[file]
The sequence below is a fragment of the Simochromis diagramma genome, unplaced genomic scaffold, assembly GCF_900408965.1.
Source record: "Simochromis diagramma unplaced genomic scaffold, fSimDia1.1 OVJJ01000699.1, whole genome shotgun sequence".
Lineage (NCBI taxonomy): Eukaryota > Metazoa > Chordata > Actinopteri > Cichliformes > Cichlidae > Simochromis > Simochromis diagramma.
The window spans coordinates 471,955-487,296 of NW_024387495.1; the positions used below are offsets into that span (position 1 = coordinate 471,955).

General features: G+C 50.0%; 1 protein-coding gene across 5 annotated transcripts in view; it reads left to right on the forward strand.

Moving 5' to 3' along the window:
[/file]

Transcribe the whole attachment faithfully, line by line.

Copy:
The sequence below is a fragment of the Simochromis diagramma genome, unplaced genomic scaffold, assembly GCF_900408965.1.
Source record: "Simochromis diagramma unplaced genomic scaffold, fSimDia1.1 OVJJ01000699.1, whole genome shotgun sequence".
Lineage (NCBI taxonomy): Eukaryota > Metazoa > Chordata > Actinopteri > Cichliformes > Cichlidae > Simochromis > Simochromis diagramma.
The window spans coordinates 471,955-487,296 of NW_024387495.1; the positions used below are offsets into that span (position 1 = coordinate 471,955).

General features: G+C 50.0%; 1 protein-coding gene across 5 annotated transcripts in view; it reads left to right on the forward strand.

Moving 5' to 3' along the window: